One of the two men found guilty in the 1993 Brown's Chicken mass murder is asking a court to overturn his conviction and life sentence, claiming a key prosecution witness lied to jurors for reward money and new evidence exonerates him.
James Degorski was convicted in 2009 of killing seven workers at the Palatine Brown's Chicken & Pasta. His petition claims jurors were never told his ex-girlfriend, Anne Lockett, was promised half a $100,000 reward in exchange for her testimony against him.
Restaurant owners Lynn and Richard Ehlenfeldt and their employees Michael Castro, Guadalupe Maldonado, Thomas Mennes, Marcus Nellsen and Rico Solis were shot to death during a robbery in early January 1993.
In 2002, Lockett came forward and told authorities Degorski had confessed to her years earlier. She said she did not report the confession earlier because she feared for her life.
She also implicated Degorski's friend Juan Luna. DNA testing later tied Luna to a partially eaten piece of chicken kept in evidence for years. Luna was convicted in 2007 and also sentenced to life in prison.
Degorski's petition, filed in Cook County court last month by attorney Jennifer Bonjean, paints Lockett as a psychologically fragile opportunist "prone to dishonesty" and claims she implicated another ex-boyfriend in the murders.
"Lockett's testimony was the linchpin to the case, yet the jury was never given the tools to evaluate the veracity of her testimony," Bonjean wrote in the petition.
During trial, Lockett claimed Degorski called her the night of the murders and told her to watch the news because he had done something "big." Lockett was hospitalized at the time after a suicide attempt days earlier. A fellow patient at the Des Plaines hospital who claims she was Lockett's roommate at the time provided an affidavit in Degorski's petition that disputes whether Lockett could receive phone calls or watch television.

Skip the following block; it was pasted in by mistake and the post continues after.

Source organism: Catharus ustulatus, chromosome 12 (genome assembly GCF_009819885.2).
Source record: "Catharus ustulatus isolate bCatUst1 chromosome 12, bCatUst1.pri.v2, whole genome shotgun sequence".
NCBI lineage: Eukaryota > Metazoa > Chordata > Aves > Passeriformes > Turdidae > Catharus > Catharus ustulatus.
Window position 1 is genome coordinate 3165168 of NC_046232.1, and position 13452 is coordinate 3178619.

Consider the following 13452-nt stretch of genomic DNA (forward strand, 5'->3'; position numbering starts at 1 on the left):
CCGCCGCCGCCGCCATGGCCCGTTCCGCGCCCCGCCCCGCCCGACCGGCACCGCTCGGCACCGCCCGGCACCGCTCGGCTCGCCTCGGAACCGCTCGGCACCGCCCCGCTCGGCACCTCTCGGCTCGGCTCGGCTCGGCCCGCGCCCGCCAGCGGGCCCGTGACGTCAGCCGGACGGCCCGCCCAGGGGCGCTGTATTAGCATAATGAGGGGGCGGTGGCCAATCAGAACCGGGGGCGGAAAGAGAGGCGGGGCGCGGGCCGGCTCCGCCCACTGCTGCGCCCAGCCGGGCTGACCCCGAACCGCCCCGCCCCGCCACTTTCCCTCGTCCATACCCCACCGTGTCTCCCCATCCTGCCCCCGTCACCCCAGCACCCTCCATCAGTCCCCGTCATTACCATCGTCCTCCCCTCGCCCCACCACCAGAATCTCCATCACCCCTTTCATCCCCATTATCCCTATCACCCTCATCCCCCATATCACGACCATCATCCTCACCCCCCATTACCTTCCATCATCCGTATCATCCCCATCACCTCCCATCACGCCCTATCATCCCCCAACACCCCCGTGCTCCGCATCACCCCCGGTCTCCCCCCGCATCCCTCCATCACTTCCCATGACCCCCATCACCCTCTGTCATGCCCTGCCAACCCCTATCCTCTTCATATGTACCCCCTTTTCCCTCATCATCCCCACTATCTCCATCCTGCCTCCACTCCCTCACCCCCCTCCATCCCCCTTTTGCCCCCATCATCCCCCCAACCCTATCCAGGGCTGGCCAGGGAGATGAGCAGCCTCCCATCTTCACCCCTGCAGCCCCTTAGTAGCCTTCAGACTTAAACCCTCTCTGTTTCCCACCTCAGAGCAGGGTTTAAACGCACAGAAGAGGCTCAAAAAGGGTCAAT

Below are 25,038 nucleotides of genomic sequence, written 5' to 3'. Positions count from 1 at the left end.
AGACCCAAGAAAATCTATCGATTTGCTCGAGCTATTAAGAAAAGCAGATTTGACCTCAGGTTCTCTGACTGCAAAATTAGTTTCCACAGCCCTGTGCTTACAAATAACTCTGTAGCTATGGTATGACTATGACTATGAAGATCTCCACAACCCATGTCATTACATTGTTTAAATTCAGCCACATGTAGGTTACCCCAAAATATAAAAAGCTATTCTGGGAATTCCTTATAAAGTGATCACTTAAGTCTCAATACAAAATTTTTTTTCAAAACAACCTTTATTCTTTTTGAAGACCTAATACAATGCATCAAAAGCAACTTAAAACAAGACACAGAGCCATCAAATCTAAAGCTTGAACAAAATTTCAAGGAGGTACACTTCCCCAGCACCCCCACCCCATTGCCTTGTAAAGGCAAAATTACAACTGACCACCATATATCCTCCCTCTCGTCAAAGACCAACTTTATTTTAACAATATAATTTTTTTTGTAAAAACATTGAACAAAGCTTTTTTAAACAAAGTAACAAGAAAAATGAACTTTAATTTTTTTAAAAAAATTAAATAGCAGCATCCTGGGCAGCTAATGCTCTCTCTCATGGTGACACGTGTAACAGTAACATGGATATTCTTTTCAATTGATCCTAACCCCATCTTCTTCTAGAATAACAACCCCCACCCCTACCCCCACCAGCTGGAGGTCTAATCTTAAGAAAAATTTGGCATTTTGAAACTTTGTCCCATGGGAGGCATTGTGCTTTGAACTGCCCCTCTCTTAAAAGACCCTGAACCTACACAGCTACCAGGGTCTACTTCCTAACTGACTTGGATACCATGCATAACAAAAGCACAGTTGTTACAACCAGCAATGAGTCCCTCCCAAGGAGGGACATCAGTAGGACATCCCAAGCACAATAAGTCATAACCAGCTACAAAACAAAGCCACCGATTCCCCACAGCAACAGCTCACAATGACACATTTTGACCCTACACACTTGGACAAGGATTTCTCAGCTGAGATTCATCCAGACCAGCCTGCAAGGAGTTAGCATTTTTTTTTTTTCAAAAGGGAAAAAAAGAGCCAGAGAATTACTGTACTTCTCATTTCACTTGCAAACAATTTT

Lockett, now married and living downstate, could not be reached for comment Friday.
Also included in the 88-page filing is an affidavit from a man named Richard Bilik, who states he also was a patient with Lockett at the time of the murders.
Bilik's affidavit claims he and Lockett dated for a time after the Brown's murders. After they broke up, he states, Lockett asked him if he had committed the murders. Shortly thereafter, Bilik said, he was questioned numerous times by police in connection with the case.
Bilik is serving a 15-year prison sentence for a 2012 arson conviction.
In the petition, Bonjean cites numerous occasions when she believes Degorski was "denied effective" legal counsel during his trial and had his constitutional rights violated. The petition also states that no physical evidence found at the crime scene links Degorski to the murders.
She claims Degorski was denied due process when jurors weren't informed Lockett had been promised reward money and argues his rights were violated when he was involuntarily transported to Illinois after his arrest in Indianapolis. The petition also alleges that incriminating statements he made were coerced by police.
Prosecutors have yet to file a response to Degorski's request.
Degorski has maintained his innocence since his arrest. He also won a lawsuit against Cook County and a now-former jail guard who punched him on the day he was jailed in 2002 on the murder charges. A federal jury awarded Degorski $451,000 after the punch broke bones in his face. The guard was acquitted in criminal court, but lost his job after a merit board determined he acted inappropriately.